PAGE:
Like his 2005 novel, The Pearl Diver, which told the story of a young woman in post-war Japan whose career as a pearl diver is cut short when she is exiled to a leper colony, Jeff Talarigo’s The Ginseng Hunter also takes as its starting point an Asian protagonist with an esoteric profession who faces unexpected adversity in a climate of political unrest.
This time, the action moves to the banks of the Tumen River on the Sino-North Korean border. It is the turn of the most recent century, although this fact is readily forgotten given the harsh, old world conditions against which the characters must prevail. Technology is practically nonexistent and hunger is a constant threat.
The story is told through the eyes of a nameless middle-aged Chinese man who, as the title suggests, is a ginseng hunter — a calling whose techniques he painstakingly learns through years in the forest with his Korean-born father and uncle. The finding of the elusive, hard-won roots is a slow, ritualistic process requiring an almost psychic connection to the land, not to mention the patience of Job. The sale of only a few roots will ensure the hunter’s survival through the harsh, long winter.
The ginseng hunter’s simple, solitary life is nevertheless marred by politically wrought tragedy. His mother and uncle were two of the 30 million people who died in a famine attributed to the failure of Chairman Mao’s economic policies. His father dies a decade later, angry and disillusioned when the government decrees the local sparrow population be killed off after the birds consume the local harvest one year. Despite this legacy, the ginseng hunter maintains a certain obliviousness to his social environment, one that includes starved and volatile North Korean soldiers in foxholes just across the river.
The ginseng hunter’s story alternates with that of a North Korean woman and her young daughter desperately trying to escape their own poverty and imminent starvation under Kim Jong-Il’s murderous regime. Like many other refugees, the pair are sold to the authorities by equally hungry peasants, the mother winding up as a prostitute in a Chinese brothel run by Miss Wong, a mistress who counts among her clients the ginseng hunter, who visits her establishment on his monthly trips to the city of Yanji.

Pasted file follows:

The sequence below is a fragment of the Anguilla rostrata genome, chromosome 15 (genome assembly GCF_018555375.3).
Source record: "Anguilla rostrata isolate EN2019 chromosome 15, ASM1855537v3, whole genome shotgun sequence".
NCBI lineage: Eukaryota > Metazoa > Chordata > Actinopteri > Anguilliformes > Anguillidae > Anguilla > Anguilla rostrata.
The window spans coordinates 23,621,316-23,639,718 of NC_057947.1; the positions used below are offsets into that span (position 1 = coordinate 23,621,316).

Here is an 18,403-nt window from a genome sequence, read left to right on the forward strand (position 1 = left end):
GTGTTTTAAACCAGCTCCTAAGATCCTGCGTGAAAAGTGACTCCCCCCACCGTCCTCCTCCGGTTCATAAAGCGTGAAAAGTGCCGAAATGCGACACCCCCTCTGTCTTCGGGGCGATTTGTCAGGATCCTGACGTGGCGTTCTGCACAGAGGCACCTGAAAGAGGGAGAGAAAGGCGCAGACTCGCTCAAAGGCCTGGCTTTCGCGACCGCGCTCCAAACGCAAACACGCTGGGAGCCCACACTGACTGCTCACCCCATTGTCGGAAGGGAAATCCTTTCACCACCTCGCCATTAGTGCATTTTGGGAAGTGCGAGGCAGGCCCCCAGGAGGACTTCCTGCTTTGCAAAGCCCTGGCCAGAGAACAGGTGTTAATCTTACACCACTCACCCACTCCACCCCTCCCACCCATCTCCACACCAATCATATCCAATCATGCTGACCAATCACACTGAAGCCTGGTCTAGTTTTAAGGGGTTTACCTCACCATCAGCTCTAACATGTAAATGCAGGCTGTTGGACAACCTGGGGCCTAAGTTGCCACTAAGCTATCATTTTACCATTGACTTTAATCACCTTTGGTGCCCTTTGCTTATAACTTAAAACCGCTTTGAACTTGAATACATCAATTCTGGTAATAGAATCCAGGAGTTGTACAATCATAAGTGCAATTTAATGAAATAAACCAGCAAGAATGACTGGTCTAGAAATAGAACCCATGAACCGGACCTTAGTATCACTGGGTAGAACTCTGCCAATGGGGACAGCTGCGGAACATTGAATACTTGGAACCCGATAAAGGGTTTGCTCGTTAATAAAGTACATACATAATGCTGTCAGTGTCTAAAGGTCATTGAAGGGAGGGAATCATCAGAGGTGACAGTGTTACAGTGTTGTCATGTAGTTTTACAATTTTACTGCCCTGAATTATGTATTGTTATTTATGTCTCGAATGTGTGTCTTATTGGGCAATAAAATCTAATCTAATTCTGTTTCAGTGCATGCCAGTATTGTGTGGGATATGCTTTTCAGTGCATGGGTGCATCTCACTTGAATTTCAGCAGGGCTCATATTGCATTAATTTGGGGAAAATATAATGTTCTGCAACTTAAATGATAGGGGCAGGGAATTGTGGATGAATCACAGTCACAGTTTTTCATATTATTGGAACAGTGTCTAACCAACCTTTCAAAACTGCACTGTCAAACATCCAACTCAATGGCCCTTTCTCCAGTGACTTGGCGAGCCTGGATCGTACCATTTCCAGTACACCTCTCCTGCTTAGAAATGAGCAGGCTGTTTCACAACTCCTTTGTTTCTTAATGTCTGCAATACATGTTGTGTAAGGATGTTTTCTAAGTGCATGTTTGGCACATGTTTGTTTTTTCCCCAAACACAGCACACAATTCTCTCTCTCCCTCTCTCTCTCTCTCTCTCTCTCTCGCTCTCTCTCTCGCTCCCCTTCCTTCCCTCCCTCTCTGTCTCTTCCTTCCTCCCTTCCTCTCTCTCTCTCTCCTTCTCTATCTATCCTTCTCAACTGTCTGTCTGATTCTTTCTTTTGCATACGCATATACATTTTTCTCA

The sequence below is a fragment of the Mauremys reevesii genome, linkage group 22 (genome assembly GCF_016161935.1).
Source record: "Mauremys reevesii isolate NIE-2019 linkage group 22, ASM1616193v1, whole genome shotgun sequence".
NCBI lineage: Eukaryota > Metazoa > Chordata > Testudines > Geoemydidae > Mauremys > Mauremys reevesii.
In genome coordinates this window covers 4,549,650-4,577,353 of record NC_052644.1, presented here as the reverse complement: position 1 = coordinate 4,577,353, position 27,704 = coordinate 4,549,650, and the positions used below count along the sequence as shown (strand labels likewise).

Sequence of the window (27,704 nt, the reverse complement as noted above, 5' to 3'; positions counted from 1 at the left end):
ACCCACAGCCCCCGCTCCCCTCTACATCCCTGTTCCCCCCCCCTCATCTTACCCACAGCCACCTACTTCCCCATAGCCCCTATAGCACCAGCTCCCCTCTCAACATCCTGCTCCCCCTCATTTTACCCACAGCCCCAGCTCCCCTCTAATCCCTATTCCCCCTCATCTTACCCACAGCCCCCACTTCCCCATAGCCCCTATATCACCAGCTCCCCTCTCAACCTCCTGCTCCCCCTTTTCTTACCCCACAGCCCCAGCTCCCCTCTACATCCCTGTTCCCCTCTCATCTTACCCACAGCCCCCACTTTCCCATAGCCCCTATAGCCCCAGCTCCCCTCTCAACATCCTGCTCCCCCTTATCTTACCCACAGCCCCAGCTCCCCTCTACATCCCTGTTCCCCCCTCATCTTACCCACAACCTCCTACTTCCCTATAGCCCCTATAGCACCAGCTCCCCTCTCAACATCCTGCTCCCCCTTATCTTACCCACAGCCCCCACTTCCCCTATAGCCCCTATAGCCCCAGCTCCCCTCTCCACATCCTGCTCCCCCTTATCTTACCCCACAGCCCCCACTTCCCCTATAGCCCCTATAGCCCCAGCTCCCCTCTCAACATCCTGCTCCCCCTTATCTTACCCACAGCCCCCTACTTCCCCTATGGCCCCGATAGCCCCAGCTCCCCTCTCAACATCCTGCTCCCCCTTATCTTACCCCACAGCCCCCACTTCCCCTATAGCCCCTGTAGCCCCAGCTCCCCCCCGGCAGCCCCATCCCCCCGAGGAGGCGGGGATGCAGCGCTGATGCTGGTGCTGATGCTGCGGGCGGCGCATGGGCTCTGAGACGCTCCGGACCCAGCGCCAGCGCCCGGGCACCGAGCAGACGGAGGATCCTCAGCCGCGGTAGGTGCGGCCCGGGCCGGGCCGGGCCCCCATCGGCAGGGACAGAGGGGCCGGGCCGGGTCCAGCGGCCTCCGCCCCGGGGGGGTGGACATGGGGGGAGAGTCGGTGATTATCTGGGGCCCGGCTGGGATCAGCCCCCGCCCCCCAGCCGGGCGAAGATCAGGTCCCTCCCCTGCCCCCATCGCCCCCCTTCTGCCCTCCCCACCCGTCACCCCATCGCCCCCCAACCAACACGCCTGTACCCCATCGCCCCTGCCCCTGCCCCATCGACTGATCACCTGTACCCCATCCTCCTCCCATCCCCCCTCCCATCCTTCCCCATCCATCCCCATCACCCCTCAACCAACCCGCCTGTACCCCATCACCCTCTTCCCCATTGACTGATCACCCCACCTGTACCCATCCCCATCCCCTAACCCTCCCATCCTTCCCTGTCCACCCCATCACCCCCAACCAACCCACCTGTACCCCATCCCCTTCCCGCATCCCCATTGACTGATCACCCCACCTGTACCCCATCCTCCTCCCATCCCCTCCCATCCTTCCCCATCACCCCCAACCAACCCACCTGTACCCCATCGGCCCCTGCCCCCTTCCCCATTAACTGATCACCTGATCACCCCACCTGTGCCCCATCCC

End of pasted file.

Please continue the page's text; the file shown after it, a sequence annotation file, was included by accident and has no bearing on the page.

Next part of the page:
Against his better judgment, the ginseng hunter finds himself getting hung up on one of the brothel’s prostitutes. The woman is North Korean, but Talarigo leaves her identity purposefully vague: she may or may not be the mother separated from her daughter. The point may also be that it doesn’t matter, there being thousands more just like them. Through his lover, the ginseng hunter begins to gain an understanding of the dire situation across the border. When Miss Wong unexpectedly offers to sell the woman to him, however, he panics at the realization that her fate may now lie in his hands.
Talarigo’s descriptive passages are written with a kind of poetic impersonality, almost in the style of a parable. He does a commendable job of evoking setting and mood, but his achilles’ heel is his dialogue, which more often than not is wooden and preachy. Knowing that the geography and politics he describes will be obscure to many of his readers, he leaves the explaining of things to his poor characters, who flounder under the burden, as in this exchange between the ginseng hunter and his —ahem —well-informed lover:
“Who are they”
“North Korean What are they doing over here”
“They are looking for us who have escaped. When they catch us, they take us to the border crossing. Every week, in the city of Tumen, there are trucks filled with North Koreans who are handed over at the border.”
“Miss Wong said that they are repatriating them.”
“Some of the people are instantly killed in the town square, others are sent to camps, and the luckiest go back and scour the mountains for something to eat.”
Talarigo appears to have expansionist dreams for his self-minted genre of read n’ learn fiction about the world’s trouble spots. His next novel deals with Palestine and he is apparently researching another on Chechnya. It’s a project that can work if he reins in his tendency toward hand-holding and trusts that, in the age of Google, an inspired readers will happily fill in the blanks he needs to start providing them with.